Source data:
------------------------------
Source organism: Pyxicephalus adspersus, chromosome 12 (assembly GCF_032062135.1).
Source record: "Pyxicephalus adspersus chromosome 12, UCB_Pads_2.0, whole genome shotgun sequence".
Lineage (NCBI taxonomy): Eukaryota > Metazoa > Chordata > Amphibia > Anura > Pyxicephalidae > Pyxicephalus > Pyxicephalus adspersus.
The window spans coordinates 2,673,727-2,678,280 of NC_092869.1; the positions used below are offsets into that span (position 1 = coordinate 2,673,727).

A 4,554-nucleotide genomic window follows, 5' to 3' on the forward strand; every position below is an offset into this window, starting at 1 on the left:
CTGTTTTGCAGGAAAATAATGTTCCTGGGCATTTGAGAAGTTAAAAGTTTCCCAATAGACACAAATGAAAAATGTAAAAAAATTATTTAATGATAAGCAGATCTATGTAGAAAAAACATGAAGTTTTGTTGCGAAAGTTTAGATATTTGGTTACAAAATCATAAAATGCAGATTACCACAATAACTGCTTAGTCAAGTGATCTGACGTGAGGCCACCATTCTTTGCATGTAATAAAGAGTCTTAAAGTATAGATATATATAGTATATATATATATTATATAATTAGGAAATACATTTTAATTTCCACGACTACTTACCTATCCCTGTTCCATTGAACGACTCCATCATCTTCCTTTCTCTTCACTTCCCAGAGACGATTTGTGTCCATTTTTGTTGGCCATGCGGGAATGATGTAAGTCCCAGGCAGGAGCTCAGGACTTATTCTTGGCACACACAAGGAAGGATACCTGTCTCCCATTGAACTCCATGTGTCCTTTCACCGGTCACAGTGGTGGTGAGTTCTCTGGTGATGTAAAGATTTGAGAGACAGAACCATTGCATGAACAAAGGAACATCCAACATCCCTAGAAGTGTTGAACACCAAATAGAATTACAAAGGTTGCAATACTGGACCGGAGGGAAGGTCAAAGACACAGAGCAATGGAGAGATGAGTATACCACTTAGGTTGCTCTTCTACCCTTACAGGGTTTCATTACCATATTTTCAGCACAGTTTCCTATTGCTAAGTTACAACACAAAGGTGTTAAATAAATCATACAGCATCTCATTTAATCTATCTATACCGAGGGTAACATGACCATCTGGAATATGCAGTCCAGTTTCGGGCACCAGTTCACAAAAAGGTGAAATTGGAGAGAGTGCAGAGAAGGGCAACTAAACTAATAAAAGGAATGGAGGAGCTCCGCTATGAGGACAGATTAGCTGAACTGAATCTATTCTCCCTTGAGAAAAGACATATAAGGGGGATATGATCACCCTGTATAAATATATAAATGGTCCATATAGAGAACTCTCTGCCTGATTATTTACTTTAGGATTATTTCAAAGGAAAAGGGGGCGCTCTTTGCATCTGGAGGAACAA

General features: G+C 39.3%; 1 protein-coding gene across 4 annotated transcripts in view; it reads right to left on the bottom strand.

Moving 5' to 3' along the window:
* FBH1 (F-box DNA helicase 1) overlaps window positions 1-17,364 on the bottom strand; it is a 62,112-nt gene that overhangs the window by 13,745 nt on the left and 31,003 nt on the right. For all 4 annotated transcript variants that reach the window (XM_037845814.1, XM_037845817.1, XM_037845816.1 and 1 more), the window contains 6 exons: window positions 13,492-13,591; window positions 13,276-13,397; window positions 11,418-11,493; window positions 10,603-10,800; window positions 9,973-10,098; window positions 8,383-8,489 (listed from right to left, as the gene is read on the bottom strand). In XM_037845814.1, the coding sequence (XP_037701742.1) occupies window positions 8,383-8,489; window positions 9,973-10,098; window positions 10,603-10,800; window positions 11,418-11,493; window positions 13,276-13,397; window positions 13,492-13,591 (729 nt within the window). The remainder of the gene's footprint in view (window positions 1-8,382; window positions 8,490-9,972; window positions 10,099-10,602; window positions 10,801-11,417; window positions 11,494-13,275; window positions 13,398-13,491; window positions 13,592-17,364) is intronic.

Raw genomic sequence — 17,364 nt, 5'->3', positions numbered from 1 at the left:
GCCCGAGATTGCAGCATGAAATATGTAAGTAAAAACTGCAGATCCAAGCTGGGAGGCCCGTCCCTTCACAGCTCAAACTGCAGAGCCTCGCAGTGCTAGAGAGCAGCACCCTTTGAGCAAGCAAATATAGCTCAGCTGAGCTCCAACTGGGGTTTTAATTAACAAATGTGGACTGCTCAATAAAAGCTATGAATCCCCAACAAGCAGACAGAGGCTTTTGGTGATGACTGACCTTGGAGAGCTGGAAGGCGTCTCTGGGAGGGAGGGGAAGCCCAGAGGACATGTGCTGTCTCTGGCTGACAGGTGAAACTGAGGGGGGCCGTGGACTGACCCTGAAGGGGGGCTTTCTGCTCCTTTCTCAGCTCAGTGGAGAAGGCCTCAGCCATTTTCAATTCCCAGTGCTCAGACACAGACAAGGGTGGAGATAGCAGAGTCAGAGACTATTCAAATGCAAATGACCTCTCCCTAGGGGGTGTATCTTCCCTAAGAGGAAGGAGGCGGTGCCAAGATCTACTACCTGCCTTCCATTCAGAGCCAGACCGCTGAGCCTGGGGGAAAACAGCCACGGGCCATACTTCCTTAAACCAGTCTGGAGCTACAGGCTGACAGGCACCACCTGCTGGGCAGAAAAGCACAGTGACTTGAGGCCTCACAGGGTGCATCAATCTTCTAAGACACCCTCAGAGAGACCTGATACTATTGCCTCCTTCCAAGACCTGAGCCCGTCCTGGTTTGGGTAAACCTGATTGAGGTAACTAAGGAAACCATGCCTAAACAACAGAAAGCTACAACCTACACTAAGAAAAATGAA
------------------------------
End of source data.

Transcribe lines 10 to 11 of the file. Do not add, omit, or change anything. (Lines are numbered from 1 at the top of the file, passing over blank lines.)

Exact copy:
Raw genomic sequence — 17,364 nt, 5'->3', positions numbered from 1 at the left:
GCCCGAGATTGCAGCATGAAATATGTAAGTAAAAACTGCAGATCCAAGCTGGGAGGCCCGTCCCTTCACAGCTCAAACTGCAGAGCCTCGCAGTGCTAGAGAGCAGCACCCTTTGAGCAAGCAAATATAGCTCAGCTGAGCTCCAACTGGGGTTTTAATTAACAAATGTGGACTGCTCAATAAAAGCTATGAATCCCCAACAAGCAGACAGAGGCTTTTGGTGATGACTGACCTTGGAGAGCTGGAAGGCGTCTCTGGGAGGGAGGGGAAGCCCAGAGGACATGTGCTGTCTCTGGCTGACAGGTGAAACTGAGGGGGGCCGTGGACTGACCCTGAAGGGGGGCTTTCTGCTCCTTTCTCAGCTCAGTGGAGAAGGCCTCAGCCATTTTCAATTCCCAGTGCTCAGACACAGACAAGGGTGGAGATAGCAGAGTCAGAGACTATTCAAATGCAAATGACCTCTCCCTAGGGGGTGTATCTTCCCTAAGAGGAAGGAGGCGGTGCCAAGATCTACTACCTGCCTTCCATTCAGAGCCAGACCGCTGAGCCTGGGGGAAAACAGCCACGGGCCATACTTCCTTAAACCAGTCTGGAGCTACAGGCTGACAGGCACCACCTGCTGGGCAGAAAAGCACAGTGACTTGAGGCCTCACAGGGTGCATCAATCTTCTAAGACACCCTCAGAGAGACCTGATACTATTGCCTCCTTCCAAGACCTGAGCCCGTCCTGGTTTGGGTAAACCTGATTGAGGTAACTAAGGAAACCATGCCTAAACAACAGAAAGCTACAACCTACACTAAGAAAAATGAA